I don't know, but I know a *lot* of media here in the UK describes the modern british woman as a feminist. The media's view of what this means is quite a bit off the mark for me. They seem to represent feminism as feeling you can be as sexual as you want and do whatever you want, which is true. But, they suggest plastic surgery is female empowerment and doing what women want and that all 'self-respecting feminists' (according to one article) should make sure they go out and get their bikini waxes right about now. Also, the most pro-'feminist' magazines review things like pole-dancing, lap-dancing and blow job lessons and say these are things every woman should at least try.

Is it just me or is this quite contradictory of what feminism is? Sure, women can do all this stuff but I think the whole representation that sexual empowerment = female empowerment is wrong, because although it does make women aware of their sexual side and pleasure and what women want as much as men, it also makes women very overtly sex objects in men's eyes, I think. As for whether women really want breast implants, or do it because the sexual attention they'll get as a result will get them what they 'want' - the increased male attention, that seems lost on the British media.

My point in this ramble is that, if this is the case internationally, maybe marketing companies and products are trying to match this image of women as very sexual, who WILL go out and get boob jobs, liposuction or go on the pill as a fast, fun fix to the things they are less satisfied about and to increase their apparent sexual appeal. The whole image to me direspects women as they are naturally and seems to support the idea of a woman being modified and needing to be modified to get maximum sexual desirability and femininity, and this apparently should be the goal now for all strong feminist women. Not!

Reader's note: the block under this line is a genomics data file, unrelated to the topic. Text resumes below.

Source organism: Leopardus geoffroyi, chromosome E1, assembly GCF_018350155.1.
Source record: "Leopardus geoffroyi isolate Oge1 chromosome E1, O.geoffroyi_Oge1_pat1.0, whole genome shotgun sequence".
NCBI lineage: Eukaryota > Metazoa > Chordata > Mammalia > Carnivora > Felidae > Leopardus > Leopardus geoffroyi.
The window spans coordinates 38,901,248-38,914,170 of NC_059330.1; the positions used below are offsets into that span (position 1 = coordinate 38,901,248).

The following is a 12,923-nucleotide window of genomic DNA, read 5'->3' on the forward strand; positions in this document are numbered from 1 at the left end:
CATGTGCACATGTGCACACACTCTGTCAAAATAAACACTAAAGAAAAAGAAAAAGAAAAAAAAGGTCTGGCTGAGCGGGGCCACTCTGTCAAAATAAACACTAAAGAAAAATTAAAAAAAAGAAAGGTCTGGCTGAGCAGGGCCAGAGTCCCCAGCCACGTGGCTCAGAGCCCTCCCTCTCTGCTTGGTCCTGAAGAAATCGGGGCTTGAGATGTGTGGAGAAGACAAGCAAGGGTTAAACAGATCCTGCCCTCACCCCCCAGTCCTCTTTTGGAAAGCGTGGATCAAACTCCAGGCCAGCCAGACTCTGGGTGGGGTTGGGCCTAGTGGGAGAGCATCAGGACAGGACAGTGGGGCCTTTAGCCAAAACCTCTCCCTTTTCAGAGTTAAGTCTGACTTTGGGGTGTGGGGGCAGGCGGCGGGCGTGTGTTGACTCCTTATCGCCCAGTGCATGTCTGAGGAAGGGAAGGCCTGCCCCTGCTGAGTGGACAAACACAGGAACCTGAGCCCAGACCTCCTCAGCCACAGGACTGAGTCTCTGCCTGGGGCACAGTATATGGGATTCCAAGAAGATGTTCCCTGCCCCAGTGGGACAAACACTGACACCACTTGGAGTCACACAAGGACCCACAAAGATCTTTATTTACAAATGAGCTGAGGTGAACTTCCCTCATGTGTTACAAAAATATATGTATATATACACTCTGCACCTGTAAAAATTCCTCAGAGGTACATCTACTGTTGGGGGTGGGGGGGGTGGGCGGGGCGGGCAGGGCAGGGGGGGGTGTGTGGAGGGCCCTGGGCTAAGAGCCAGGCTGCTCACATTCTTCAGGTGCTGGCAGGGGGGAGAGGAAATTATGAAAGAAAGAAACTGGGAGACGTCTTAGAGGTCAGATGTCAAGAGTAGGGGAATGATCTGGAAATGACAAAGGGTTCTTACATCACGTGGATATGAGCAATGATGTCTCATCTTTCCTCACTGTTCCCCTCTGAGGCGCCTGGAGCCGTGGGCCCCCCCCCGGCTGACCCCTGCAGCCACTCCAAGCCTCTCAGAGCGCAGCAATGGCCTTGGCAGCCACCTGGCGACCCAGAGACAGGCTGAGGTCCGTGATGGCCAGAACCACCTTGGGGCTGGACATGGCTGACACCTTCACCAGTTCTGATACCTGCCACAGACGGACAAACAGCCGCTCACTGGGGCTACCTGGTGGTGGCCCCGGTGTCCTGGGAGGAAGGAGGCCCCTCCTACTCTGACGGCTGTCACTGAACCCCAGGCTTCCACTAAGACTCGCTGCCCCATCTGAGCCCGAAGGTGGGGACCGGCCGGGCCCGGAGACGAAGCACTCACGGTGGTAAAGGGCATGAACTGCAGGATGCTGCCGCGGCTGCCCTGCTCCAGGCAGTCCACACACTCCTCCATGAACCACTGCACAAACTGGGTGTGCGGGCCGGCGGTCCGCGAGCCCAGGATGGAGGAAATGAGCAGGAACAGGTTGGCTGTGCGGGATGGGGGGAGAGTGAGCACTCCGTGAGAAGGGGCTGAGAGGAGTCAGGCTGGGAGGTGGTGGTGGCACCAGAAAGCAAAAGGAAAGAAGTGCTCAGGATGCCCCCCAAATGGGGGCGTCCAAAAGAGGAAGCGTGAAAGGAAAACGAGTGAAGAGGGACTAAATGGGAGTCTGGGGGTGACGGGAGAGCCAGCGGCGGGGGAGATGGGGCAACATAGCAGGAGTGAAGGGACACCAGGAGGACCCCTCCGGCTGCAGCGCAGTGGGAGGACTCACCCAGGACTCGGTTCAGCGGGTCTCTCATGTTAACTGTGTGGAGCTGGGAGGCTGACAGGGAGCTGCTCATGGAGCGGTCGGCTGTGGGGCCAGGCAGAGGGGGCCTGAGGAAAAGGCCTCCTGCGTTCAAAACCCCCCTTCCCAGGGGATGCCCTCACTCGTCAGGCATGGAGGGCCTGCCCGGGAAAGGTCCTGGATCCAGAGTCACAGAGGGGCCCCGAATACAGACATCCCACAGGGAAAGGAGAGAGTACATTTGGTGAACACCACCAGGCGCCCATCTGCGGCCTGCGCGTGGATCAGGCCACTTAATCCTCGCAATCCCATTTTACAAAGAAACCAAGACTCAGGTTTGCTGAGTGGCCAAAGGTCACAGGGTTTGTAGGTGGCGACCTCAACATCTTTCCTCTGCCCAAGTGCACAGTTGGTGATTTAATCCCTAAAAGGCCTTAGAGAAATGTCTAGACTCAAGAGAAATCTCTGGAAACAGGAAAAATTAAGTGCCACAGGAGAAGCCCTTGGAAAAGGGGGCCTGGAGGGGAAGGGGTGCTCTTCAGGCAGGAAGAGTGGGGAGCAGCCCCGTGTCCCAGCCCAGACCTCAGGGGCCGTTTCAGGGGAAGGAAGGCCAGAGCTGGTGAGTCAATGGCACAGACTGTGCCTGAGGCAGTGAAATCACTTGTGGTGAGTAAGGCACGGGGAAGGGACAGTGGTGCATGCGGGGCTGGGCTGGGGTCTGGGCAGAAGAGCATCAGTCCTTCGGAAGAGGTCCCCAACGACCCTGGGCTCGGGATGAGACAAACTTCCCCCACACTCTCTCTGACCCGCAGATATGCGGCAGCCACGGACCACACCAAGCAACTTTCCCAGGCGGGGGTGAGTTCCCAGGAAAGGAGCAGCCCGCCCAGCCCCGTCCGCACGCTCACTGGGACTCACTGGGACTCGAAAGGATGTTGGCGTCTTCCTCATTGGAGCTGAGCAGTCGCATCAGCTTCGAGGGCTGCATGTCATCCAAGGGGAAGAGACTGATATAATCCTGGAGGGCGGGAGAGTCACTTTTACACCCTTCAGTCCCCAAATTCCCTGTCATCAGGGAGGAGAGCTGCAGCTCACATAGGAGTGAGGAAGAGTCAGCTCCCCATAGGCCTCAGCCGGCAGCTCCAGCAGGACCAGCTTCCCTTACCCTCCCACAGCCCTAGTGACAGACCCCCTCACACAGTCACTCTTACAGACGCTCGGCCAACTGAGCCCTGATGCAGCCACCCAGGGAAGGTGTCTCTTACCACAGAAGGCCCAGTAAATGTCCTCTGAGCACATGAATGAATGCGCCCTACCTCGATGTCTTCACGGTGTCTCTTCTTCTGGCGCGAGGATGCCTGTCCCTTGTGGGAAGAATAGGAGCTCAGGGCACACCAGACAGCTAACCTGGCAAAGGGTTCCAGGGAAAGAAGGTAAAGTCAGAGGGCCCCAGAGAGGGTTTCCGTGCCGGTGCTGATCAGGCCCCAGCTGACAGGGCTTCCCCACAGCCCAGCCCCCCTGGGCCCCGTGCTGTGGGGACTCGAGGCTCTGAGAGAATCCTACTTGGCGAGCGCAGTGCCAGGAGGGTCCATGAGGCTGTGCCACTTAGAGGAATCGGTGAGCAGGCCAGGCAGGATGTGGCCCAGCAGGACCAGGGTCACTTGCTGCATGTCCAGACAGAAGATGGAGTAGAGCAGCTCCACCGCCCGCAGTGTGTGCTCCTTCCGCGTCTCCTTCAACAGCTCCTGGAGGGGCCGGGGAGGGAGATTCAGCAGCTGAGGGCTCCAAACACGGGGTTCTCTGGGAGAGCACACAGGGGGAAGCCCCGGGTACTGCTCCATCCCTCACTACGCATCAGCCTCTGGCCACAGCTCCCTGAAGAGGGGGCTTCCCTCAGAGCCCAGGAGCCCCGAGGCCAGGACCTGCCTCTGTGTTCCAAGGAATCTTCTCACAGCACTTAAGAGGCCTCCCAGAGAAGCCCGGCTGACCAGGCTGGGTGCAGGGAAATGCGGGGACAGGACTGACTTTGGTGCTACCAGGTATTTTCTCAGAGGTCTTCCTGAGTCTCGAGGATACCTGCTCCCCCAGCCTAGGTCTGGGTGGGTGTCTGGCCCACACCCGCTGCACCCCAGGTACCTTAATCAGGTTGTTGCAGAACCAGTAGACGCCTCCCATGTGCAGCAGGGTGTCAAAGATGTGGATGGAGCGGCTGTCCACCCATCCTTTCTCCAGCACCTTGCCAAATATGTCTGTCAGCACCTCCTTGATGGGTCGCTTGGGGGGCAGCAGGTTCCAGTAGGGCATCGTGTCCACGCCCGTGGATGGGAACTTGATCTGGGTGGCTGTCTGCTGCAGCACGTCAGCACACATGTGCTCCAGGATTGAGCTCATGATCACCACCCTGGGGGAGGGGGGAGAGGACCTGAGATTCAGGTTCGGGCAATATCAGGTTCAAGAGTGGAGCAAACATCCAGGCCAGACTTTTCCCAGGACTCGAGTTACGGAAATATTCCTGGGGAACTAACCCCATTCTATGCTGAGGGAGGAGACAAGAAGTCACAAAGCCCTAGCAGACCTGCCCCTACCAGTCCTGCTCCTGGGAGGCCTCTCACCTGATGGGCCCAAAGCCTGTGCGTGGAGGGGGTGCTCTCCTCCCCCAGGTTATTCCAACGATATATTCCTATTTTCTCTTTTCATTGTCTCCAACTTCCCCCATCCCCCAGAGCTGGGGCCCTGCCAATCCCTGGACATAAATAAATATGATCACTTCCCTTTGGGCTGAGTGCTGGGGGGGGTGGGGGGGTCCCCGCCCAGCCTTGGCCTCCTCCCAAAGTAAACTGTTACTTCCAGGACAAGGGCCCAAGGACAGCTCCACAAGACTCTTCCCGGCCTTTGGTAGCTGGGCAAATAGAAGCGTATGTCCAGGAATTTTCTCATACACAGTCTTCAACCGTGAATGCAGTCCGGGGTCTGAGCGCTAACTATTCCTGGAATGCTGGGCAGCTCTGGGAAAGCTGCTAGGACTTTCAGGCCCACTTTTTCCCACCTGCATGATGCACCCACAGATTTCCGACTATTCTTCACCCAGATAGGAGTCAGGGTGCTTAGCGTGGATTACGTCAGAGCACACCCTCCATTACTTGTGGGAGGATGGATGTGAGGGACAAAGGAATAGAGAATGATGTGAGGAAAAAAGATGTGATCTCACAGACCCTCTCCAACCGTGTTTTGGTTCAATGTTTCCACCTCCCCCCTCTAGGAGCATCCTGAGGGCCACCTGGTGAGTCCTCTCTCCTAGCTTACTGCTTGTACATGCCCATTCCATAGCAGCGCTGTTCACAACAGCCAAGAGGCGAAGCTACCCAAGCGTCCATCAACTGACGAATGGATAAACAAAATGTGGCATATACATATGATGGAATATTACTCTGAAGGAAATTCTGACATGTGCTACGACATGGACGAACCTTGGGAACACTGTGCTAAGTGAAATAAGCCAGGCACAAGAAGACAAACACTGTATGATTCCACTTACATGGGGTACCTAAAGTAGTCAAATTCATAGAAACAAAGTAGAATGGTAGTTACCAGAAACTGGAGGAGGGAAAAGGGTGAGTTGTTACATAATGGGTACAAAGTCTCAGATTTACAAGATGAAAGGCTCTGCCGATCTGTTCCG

End of ramble!

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Aela. 19, 5'9. Often confused.

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Heather
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I don't se how blow job lessons even ARE sexual empowerment.

(And lordisa, it's not like it's rocket science, anyway. Cripes, putting together an IKEA bookshelf is often more complex than fellatio could dream of being.)

...or cosmetic surgery (always in line with the hegemonic ideal, of course: they're likely not suggesting say, thigh or tummy implants, adding on a tail or getting rid of one's breasts), or bikini waxes or lap-dancing, etc.

I don't really keep up with a lot of popular media period, let alone in the UK -- usually what I see is US-based, only because I live here and can only avoid mass media so much since I, like, leave my home.

But no: the things you're listing aren't generally considered to be contributors to women's equality and empowerment from nearly all feminist perspectives. There's never really been a shortage, even before women could vote, in women's access to cosmetic procedures or to things which provided women the means to sexually service men. Today's breast implants were yesteryear's corsets and foot-binding. Same dog, new tricks.

(You might like reading Ariel Levy, SilkenDoll.)

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Heather Corinna, Executive Director & Founder, Scarleteen
About Me Get our book!
Never doubt that a small group of thoughtful, committed citizens can change the world. Indeed, it is the only thing that ever has. - Margaret Mead